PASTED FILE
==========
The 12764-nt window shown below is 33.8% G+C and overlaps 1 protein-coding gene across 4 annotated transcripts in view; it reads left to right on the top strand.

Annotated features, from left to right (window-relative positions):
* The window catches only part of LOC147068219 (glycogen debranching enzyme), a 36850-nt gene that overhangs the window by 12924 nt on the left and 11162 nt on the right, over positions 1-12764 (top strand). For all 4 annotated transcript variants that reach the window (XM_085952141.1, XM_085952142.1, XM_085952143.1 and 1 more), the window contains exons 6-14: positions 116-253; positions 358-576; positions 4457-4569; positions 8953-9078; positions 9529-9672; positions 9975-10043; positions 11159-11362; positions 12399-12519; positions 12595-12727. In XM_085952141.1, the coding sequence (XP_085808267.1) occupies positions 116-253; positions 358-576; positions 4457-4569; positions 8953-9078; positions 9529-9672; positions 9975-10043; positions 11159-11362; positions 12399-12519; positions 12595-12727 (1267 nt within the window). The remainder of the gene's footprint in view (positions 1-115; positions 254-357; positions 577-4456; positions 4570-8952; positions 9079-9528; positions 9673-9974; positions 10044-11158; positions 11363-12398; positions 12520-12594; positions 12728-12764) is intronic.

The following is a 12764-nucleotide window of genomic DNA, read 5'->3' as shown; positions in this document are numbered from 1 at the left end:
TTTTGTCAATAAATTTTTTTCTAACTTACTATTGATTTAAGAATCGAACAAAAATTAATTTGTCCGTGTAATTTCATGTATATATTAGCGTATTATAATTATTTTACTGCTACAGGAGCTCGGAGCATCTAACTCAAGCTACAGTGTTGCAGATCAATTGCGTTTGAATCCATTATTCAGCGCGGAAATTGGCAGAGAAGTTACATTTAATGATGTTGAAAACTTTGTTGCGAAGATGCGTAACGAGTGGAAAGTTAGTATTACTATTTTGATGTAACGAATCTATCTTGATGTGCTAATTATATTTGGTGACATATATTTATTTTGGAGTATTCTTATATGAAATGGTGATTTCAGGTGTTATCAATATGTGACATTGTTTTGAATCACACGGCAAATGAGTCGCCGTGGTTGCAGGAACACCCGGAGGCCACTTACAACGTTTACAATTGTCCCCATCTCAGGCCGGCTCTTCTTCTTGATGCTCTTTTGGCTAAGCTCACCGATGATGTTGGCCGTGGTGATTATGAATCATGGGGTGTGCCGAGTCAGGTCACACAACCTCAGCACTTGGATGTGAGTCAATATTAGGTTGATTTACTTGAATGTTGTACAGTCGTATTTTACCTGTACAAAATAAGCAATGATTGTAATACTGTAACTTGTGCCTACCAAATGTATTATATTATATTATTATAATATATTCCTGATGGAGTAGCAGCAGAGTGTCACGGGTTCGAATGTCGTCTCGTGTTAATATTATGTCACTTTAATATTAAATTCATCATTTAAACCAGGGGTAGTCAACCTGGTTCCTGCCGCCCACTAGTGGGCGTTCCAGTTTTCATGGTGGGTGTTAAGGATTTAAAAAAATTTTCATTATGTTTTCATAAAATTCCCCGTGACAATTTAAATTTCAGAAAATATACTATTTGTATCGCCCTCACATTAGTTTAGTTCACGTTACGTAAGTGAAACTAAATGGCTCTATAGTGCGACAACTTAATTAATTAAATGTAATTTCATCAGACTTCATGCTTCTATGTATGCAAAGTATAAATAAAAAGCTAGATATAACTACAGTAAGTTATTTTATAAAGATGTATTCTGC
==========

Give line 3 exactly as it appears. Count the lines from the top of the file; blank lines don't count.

* The window catches only part of LOC147068219 (glycogen debranching enzyme), a 36850-nt gene that overhangs the window by 12924 nt on the left and 11162 nt on the right, over positions 1-12764 (top strand). For all 4 annotated transcript variants that reach the window (XM_085952141.1, XM_085952142.1, XM_085952143.1 and 1 more), the window contains exons 6-14: positions 116-253; positions 358-576; positions 4457-4569; positions 8953-9078; positions 9529-9672; positions 9975-10043; positions 11159-11362; positions 12399-12519; positions 12595-12727. In XM_085952141.1, the coding sequence (XP_085808267.1) occupies positions 116-253; positions 358-576; positions 4457-4569; positions 8953-9078; positions 9529-9672; positions 9975-10043; positions 11159-11362; positions 12399-12519; positions 12595-12727 (1267 nt within the window). The remainder of the gene's footprint in view (positions 1-115; positions 254-357; positions 577-4456; positions 4570-8952; positions 9079-9528; positions 9673-9974; positions 10044-11158; positions 11363-12398; positions 12520-12594; positions 12728-12764) is intronic.